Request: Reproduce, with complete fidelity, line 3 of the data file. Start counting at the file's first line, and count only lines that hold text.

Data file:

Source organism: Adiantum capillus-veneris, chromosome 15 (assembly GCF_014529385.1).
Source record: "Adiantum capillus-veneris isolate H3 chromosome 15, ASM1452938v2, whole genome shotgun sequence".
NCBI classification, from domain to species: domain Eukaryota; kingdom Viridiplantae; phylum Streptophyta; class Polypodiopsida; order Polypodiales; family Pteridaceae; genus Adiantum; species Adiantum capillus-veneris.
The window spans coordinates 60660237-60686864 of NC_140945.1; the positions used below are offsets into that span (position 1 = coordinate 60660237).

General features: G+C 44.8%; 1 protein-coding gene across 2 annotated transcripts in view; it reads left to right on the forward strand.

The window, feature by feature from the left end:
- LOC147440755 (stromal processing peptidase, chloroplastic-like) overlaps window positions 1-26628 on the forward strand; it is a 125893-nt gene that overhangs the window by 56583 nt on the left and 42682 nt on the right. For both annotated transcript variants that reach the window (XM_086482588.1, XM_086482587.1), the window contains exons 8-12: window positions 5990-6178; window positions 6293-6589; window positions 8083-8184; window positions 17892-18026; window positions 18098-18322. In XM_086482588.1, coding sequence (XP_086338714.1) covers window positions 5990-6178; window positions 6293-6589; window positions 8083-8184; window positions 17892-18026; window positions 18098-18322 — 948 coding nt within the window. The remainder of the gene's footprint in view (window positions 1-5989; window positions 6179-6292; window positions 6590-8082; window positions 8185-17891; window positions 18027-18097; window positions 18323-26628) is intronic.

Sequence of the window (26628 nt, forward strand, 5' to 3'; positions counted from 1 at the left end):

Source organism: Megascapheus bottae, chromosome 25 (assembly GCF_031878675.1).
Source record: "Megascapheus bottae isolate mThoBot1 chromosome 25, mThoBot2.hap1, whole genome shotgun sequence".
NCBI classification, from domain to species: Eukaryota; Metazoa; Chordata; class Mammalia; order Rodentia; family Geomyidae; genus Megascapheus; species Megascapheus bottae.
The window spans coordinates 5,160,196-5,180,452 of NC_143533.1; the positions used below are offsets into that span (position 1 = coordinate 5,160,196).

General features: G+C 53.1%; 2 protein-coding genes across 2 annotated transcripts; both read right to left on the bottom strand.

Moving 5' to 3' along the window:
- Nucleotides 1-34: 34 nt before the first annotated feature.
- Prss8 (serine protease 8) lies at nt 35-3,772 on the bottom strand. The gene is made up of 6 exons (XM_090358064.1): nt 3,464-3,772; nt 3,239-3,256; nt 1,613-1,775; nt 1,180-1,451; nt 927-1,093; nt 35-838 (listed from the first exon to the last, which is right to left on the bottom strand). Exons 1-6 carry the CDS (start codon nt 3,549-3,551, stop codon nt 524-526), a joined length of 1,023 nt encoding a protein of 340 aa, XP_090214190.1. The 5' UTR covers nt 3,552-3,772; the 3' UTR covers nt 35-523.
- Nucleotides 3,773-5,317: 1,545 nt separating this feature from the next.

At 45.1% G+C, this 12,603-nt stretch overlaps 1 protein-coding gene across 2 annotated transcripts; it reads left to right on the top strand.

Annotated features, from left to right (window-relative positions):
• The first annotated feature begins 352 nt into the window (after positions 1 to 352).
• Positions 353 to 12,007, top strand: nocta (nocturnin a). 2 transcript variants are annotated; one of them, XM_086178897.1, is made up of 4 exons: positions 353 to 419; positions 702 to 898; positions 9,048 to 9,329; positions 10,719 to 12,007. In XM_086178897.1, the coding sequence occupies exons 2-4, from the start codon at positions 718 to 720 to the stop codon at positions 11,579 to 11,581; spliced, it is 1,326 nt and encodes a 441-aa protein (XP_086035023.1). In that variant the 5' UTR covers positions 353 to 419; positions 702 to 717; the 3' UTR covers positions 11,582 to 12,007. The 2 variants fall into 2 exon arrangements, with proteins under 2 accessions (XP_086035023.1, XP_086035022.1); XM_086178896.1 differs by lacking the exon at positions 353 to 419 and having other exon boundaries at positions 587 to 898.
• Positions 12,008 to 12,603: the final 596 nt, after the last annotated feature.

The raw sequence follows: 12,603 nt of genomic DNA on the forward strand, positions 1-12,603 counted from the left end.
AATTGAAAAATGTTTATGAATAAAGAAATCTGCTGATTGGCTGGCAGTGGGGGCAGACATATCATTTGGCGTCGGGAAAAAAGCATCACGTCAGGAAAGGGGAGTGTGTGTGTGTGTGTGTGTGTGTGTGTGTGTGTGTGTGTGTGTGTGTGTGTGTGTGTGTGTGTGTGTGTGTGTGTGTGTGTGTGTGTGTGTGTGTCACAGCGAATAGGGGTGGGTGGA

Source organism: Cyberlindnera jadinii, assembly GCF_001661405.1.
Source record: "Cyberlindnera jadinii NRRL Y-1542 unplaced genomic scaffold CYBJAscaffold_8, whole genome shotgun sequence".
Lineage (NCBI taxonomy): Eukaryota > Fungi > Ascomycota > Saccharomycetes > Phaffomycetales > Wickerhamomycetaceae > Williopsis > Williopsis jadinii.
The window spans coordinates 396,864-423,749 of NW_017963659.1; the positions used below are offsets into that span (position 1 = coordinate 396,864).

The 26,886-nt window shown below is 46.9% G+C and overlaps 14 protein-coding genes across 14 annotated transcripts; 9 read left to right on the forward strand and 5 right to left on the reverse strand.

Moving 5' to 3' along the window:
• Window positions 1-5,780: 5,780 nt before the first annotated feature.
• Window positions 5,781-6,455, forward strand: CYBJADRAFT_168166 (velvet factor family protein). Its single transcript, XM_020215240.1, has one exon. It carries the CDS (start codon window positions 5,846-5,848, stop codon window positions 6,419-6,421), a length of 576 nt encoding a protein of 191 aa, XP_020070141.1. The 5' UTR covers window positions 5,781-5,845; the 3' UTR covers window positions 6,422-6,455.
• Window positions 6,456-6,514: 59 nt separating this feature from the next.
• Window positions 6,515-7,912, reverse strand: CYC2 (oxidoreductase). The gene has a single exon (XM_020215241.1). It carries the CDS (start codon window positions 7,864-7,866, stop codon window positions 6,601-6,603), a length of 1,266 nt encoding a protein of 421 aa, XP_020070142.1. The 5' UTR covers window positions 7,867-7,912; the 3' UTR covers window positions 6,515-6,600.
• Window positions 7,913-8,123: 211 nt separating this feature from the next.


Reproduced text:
NCBI classification, from domain to species: domain Eukaryota; kingdom Viridiplantae; phylum Streptophyta; class Polypodiopsida; order Polypodiales; family Pteridaceae; genus Adiantum; species Adiantum capillus-veneris.